The sun of righteousness will rise will healing in its wings. Malachi 4:2
Just as the moon reflects the rays of the sun, Christians need to reflect God. Hence I’m calling my writing life moonlighting. Also I thought the name fit because I write better in the quiet of the night. I have read many books on the craft of writing and have subscribed to Writer’s Digest for probably twenty years or more. I have also read numerous articles on the web. You would think I would have learned something by now!
From the time I first found out that regular people wrote books, that you did not have to be a genius (although I suspect that might help), I have wanted to be a writer. I don’t remember learning to read. I remember devouring every book I could get my hands on in first grade. As I’ve mentioned, we didn’t have many books at home, so I eagerly read any textbook our teacher gave us or any book we were allowed to check out from the school library. The reading books used in first grade were the Dick and Jane series. I still remember some of the stories, such as the one where the dad buys cowboy outfits for his children (and I wondered, why didn’t my dad buy me a cowgirl outfit?). The next year, or at least some time in the future, the kids find the outfits and put them on to find they no longer fit.
Isn’t it funny how certain stories “stick” in our memories? I suppose that one stuck because I longed to have such a happy family, a family where laughter came easily and parents were focused on making their children happy. Why am I mentioning this book in a post on writing? Because every book we ever read has led us to this point we are at in our writing.
I would say the authors who have influenced my writing the most are Charles Dickens, Jane Austen, and Agatha Christie—three very different writers, each with a distinctive style. Yet they all have this in common—unforgettable characters. I am one of those who believe story trumps all. If you don’t have a compelling story, no one will want to read what you write. But, if you do not have compelling characters, no one is going to remember what you write.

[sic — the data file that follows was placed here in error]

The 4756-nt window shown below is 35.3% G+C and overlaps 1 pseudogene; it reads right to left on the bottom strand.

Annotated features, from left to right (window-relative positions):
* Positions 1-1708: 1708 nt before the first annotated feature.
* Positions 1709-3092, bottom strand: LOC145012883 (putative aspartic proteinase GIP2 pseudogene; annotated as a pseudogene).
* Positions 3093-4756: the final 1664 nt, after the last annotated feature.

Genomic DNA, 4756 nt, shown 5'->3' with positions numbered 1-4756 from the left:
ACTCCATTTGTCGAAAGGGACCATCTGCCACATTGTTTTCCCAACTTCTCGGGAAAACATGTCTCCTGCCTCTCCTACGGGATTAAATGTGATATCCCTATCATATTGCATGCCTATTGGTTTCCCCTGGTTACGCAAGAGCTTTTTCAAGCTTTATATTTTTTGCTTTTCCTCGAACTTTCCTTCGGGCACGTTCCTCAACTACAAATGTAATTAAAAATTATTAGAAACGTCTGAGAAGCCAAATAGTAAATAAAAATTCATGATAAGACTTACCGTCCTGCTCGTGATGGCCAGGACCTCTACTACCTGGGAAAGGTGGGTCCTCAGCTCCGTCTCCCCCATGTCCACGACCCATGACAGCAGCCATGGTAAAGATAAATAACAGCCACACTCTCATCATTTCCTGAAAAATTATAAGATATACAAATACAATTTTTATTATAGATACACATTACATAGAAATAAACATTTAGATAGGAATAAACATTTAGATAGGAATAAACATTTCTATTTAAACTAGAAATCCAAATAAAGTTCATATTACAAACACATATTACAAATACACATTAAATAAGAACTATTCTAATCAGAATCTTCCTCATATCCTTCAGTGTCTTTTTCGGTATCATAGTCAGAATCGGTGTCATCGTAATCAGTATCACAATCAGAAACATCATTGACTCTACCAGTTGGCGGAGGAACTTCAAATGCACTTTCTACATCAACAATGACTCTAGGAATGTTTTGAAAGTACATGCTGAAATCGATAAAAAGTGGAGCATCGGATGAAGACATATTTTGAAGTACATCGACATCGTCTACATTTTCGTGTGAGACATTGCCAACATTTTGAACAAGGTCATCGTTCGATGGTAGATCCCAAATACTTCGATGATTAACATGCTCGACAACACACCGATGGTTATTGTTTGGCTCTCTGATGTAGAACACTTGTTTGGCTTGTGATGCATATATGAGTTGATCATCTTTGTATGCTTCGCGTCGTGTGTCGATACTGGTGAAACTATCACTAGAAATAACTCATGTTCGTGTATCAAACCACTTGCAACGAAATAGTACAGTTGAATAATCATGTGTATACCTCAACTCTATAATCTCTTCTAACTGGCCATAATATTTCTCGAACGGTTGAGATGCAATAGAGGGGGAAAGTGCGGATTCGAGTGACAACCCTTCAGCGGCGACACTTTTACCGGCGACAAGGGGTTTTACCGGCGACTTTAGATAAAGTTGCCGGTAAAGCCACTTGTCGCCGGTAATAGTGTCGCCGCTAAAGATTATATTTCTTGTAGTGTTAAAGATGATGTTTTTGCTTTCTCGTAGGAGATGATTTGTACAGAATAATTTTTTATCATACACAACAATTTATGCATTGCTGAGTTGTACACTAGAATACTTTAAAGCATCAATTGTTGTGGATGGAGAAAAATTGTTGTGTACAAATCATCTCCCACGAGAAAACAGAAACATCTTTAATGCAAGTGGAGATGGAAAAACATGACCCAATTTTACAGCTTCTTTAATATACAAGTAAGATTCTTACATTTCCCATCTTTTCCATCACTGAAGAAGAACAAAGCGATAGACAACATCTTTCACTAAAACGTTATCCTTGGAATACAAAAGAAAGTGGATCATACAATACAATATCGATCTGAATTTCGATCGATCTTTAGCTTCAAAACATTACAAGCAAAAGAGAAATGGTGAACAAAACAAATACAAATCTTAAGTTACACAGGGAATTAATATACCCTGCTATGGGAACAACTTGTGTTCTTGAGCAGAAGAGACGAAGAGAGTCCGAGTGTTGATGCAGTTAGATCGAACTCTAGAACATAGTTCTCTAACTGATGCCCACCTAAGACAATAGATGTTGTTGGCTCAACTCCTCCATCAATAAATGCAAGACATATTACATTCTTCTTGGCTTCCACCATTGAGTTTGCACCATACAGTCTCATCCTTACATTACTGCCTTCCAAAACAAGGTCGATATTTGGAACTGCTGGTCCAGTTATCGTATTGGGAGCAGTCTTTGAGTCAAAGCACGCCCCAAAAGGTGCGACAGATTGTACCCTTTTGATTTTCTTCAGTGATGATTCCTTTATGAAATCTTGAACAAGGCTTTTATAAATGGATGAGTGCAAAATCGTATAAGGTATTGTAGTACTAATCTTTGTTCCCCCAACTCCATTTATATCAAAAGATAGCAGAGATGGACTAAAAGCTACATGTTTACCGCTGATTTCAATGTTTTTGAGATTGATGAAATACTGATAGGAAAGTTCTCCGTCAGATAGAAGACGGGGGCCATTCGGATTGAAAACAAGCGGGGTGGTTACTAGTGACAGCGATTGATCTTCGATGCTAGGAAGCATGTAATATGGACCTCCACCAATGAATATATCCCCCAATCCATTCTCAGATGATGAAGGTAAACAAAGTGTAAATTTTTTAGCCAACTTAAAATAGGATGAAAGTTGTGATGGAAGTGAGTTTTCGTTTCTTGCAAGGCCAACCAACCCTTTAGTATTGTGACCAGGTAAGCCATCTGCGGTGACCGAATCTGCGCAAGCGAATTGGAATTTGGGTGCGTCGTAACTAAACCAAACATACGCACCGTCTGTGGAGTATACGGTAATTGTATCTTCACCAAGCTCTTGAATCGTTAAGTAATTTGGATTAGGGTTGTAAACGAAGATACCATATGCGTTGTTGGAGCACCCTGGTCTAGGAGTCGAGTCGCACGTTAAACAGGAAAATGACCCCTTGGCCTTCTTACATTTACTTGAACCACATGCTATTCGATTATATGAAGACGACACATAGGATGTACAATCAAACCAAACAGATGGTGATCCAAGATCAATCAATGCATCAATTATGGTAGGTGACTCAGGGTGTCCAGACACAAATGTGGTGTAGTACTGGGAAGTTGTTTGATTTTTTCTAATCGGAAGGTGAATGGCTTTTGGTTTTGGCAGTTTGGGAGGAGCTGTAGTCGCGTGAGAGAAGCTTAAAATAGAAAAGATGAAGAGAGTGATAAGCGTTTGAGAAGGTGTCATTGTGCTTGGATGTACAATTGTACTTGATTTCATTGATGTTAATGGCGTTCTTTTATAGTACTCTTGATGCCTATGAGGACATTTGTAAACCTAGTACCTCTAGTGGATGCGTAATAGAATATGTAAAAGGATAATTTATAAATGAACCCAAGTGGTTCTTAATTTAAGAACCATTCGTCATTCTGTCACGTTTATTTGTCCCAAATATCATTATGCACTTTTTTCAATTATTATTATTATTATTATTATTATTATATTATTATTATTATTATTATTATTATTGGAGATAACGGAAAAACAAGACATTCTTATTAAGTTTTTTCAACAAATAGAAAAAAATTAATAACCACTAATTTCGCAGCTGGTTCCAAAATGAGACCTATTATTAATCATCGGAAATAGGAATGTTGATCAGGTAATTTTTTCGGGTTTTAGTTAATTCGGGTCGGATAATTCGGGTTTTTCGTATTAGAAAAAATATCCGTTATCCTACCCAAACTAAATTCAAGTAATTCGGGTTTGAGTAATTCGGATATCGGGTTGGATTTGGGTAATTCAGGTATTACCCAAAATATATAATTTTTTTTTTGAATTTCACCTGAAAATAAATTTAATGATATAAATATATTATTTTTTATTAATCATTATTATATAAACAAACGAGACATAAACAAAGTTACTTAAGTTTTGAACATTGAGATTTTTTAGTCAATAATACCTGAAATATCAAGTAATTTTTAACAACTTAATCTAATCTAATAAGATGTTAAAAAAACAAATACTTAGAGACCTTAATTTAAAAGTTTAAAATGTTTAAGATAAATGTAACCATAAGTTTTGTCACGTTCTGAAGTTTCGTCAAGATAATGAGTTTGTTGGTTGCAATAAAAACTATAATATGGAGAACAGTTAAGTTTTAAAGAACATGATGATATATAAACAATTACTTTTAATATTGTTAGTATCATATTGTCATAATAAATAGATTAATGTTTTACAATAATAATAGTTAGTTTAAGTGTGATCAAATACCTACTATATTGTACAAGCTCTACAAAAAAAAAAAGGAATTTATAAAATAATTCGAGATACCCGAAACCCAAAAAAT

Specifically, of the books I have read on the craft of writing, two stand out. The latest one I read (and probably why I remember it so well) is Stephen King’s On Writing. The biggest lesson I garnered from his book is to keep on keeping on. After his accident, when he still had difficulty sitting up for long periods of time, he began writing again. How often do we let a mild headache, or just a feeling of tiredness, keep us from doing those things we know we should do? In other words, writers need to be disciplined. We should not let minor aches and pains, or any other minor distraction, keep us from writing.
The other book I remember well is Anne Lamott’s Bird by Bird. And the take-away from it? One step at a time. Remember John Lennon’s quote from last week? “The goal was always just a few yards ahead.” I take it one chapter at a time or one page at a time or even just one word at a time. When I first started writing, I would write in chunks of time. Fifteen minutes and then I would take a break to play a computer card game. When I finished my game, fifteen more minutes of writing. Little by little, “bird by bird.”
When I think of coming up with a completed novel, the idea seems overwhelming. It always amazes me that so many people have been able to achieve it. As many people who write know, it ain’t easy! But it is very rewarding, especially if we are able to reflect just a bit of God’s glory!